Louisianans are struggling to fix their homes nearly six months after Hurricane Ida battered the state. The storm was active for only a few days, but it’ll take years to recover from the damage it caused. Property owners are still living in unrepaired homes and, in some cases, fighting insurance companies who refuse to pay hurricane-related claims. Even after an insurer compensates for hurricane repairs, the work isn’t over. A qualified contractor can help you get a home back to its normal condition, but you have to find the right one. It might be tempting to hire someone solely based on an attractive price, but it’s essential to only work with a bonded and insured home contractor.
If a contractor offers a quote that’s drastically below the industry standard or asks for money under the table, it may signify that they aren’t the right choice. Finding a bonded and insured contractor requires research, and they may charge more money for their services. But going with the cheapest, quickest option will cause regret down the road. After a hurricane, the financial toll can be overwhelming. Bonding and insurance protect the homeowner from paying thousands of dollars out of pocket if something goes wrong during a repair project.
Licensed vs. Bonded vs. Insured Contractors
Contractors often advertise themselves as licensed, bonded, and insured. These terms are used interchangeably, so it can be hard to know their difference. A reputable contractor will fall into all three categories, but knowing what they mean can help you know which questions to ask.
Louisiana contractors must be licensed to perform work legally. The state requires contractors to have a business registered with the Secretary of State. Contractors must also fill out a financial affidavit and pass an exam covering business, law, safety regulations, taxes, and contracts. A contractor who provides services without a valid license may be subject to fines and penalties from the state licensing board.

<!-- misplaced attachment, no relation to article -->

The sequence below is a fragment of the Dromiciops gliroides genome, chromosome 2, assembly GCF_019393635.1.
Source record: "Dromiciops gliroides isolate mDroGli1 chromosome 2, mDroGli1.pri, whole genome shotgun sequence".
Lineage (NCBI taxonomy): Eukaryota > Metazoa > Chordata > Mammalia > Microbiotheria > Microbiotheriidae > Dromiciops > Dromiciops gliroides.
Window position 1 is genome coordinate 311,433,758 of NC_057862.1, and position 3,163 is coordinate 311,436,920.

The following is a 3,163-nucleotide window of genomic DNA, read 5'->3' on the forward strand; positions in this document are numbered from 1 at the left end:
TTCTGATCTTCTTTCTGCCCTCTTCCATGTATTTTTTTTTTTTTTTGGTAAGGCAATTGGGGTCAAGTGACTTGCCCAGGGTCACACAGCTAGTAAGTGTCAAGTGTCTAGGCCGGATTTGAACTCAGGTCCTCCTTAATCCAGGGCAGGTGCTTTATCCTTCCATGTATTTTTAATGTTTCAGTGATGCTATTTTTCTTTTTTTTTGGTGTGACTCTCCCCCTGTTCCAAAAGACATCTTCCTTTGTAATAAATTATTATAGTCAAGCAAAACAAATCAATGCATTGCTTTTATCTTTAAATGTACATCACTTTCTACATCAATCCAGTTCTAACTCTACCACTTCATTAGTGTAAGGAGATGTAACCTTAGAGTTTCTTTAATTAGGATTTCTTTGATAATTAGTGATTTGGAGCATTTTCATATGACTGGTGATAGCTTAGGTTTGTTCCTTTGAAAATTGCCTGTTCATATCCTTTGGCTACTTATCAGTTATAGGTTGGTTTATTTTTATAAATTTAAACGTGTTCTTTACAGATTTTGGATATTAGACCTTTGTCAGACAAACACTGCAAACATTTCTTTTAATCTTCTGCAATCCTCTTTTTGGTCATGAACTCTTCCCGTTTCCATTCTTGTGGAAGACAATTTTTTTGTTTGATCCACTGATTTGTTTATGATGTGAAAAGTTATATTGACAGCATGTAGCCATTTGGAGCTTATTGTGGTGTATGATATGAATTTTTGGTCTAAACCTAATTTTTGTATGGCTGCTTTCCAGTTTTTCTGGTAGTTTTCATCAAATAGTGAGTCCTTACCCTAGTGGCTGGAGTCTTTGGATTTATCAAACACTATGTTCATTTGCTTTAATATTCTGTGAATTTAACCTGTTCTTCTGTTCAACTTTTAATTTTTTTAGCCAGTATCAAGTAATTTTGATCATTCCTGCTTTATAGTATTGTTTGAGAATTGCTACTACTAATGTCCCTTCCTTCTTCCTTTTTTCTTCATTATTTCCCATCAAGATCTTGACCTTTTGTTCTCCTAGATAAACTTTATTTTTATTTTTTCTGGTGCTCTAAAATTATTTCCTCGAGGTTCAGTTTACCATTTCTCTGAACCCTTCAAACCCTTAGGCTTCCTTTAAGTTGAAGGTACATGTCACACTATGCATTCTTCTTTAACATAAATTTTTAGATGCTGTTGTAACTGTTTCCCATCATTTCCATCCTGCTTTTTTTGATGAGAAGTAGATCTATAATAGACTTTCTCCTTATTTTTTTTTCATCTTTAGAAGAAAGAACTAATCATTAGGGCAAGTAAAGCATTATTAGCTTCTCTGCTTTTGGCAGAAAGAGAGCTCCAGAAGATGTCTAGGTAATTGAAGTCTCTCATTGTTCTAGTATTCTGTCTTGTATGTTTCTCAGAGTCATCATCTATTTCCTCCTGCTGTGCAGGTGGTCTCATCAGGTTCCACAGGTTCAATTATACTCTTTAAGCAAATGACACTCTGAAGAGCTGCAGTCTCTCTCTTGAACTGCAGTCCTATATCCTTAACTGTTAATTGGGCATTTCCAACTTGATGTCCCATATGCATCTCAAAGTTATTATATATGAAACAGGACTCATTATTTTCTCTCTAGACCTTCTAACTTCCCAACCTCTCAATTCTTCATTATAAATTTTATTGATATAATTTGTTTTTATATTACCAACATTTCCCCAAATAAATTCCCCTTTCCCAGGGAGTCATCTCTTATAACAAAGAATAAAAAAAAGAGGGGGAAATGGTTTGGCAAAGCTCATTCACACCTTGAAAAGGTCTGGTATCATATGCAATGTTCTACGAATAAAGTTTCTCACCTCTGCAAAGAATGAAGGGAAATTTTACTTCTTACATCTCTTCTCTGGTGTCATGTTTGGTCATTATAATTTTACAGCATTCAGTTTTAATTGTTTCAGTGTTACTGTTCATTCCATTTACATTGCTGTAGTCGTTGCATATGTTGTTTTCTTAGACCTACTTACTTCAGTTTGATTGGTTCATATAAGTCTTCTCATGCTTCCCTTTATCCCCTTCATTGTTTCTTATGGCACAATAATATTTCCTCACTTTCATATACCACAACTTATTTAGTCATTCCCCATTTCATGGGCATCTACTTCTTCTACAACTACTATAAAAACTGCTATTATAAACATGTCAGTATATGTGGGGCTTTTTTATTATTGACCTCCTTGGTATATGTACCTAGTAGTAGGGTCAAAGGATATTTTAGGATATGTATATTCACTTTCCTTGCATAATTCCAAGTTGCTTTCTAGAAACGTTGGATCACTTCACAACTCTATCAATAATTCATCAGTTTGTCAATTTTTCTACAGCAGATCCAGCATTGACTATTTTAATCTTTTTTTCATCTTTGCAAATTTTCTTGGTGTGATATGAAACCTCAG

The state requires all residential contractors to carry $100,000 in general liability insurance along with worker’s compensation coverage. If a contractor doesn’t provide the Louisiana State Licensing Board with proof of insurance, the board will refuse their licensing application or renewal. Liability insurance shields you from hefty bills if a contractor is injured on your property. Let’s say that a roofer falls off a ladder and suffers a serious injury. If they aren’t insured themselves, they can go after you in a lawsuit. Additionally, if they don’t have worker’s compensation, you might be responsible for their lost wages until they return to work.
Insurance companies allow homeowners to add themselves as “additional insured” on a contractor’s liability insurance for a small fee. This clause is usually only valid for a short time, and it helps protect you if there are any gaps in coverage. It also allows you to file a claim directly with the contractor’s insurer. If you’re added to the policy as an additional insured, ask the contractor’s insurance company for written confirmation.
Unlike licensing and insurance, bonding isn’t required statewide for residential contractors, but it helps the homeowner in a worst-case scenario. Even with a signed contract, workers might not always hold up their end of the deal. They may skip out on a job before it’s finished or offer shoddy work. When a contractor has a surety bond, homeowners can file a claim and recoup what they’ve lost. A bonding company may pay for the project or send another contractor to finish the job. After the bonding company pays the homeowner, they seek reimbursement from the contractor who took the bond. In the end, the bond protects the property owner from any potential fallout.
Is Your Contractor Bonded and Insured?
The Louisiana State Licensing Board offers a convenient way to verify a contractor’s licensing. You can search their database or call (800) 256-1392. Once you know that a contractor has the appropriate license, you should ask them for proof of insurance. Contact the insurer directly and ask that they send you a copy of the Certificate of Insurance to show that the policy is active. You can also ask for proof of bonding and call the surety company to confirm that the bond exists.
Once you’re satisfied and decide to move forward, you should ask for a contract. Read it thoroughly and make sure that it includes how much you’ll pay, an estimated end date, and proof that the contractor has obtained any necessary permits. Look for unfavorable provisions that would make it harder for you to recover losses.
Hurricane home repairs can be stressful, but working with a reputable contractor makes the process much easier.
Jed Cain is a partner with Herman, Herman & Katz, LLC. He has dedicated his career to representing injured folks and their families.